“Simple. So anyways, that’s how it went. Obviously, with time, I made friends. From Mimi to Abena and Nii to Faustina. Helen, Ebenezer, Nana Antwi… all of them became friends, pretty much. And the lecturers too were good. The contract law and public law lecturers, in my opinion, were really good. Criminal law too, he did his best…”

“Whenever I hear of criminal law lecturers, then I think of how Maa is always showering praise on her criminal law lecturer,” Oscar commented.

“Chale! Since we were babies ooo!” Diamond chipped in. “She always talks of how she is one of the greatest ever.”

“Hehehe, no surprise. Virtually every old student of the Legon Law faculty has a lot to say about her. So yeah, 2015 came about, and it was time to prepare for the first exam. That’s when my regular visits to the WAEC office started, with some long online process bi included. I did all that, got my leave just in time for the exam period, and… June came around.

“The exam period overall was okay. Criminal law was the first paper, and I did just about enough to make it through. Public law was a painful one, though. I answered three questions nicely, but the last question totally confused me, so I couldn’t answer well. Common law diɛɛ, I was badly prepared for that, me naaa, I knew it was gonna end in tears. Contract law ended the period nicely for me, so that was it.”

“Cool, so what was next?” Serwaah asked.

“Next thing? Leave the company. I had already given them one month’s notice, so right after the exams, I went and spent the final days there. Oh, and I almost forgot, during all that time too, one major person that kept me happy there was Nii Tei. Another Santaclausian, who was also looking to do law, and also didn’t really enjoy being there. At least, for him, it was national service, so nothing spoil.”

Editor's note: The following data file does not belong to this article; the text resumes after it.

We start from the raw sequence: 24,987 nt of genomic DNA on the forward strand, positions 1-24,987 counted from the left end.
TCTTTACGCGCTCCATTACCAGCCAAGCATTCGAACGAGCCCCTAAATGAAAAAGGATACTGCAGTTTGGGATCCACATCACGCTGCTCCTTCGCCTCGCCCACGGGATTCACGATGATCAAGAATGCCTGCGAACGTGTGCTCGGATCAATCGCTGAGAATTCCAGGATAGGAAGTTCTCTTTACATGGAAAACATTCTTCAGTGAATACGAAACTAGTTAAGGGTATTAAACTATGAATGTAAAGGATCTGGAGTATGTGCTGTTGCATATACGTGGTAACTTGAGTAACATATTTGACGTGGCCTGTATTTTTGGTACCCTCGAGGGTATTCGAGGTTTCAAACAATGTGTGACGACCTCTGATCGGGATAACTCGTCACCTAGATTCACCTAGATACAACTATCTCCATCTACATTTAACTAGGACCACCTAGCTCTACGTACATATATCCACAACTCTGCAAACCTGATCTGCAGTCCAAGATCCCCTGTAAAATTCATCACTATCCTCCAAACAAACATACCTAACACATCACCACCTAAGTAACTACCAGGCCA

“Okayyy, so after July is when you became a full-time student?” she further asked.

“Yep. Went back to the full-time student life. Quite a few of my mates did the same. Those who could handle the stress, I mean, good they could, but already I didn’t really enjoy being there, and I was stressed on top. So yeah, that was it.”

“Anyways, the results arrived, and I passed Contract and Criminal. Public and Common had to be done again. At that time too, the school rules allowed us to only resit for one. So I went with Common Law. While we prepared for it, the new academic year began. Property law, Trust & equity, Company law and Torts. So lectures were underway. October arrived, and me and some of my mates went to write. It was as smooth as could be, chale. So when the results dropped somewhere in December, it was a straight pass.”

“Nice, nice. Man could finally locomote,” Toby said.

“Oh yeah. We locomote. But 2016 came about… and chale, at a point, I think I was stuck in mental quicksand, to be honest. I mean, the learning materials were at my disposal. Notes, study manuals, the books the University of London sent… I had them all. But it felt like I never really went far with what I was studying. And for some reason too, I totally neglected to study with others.”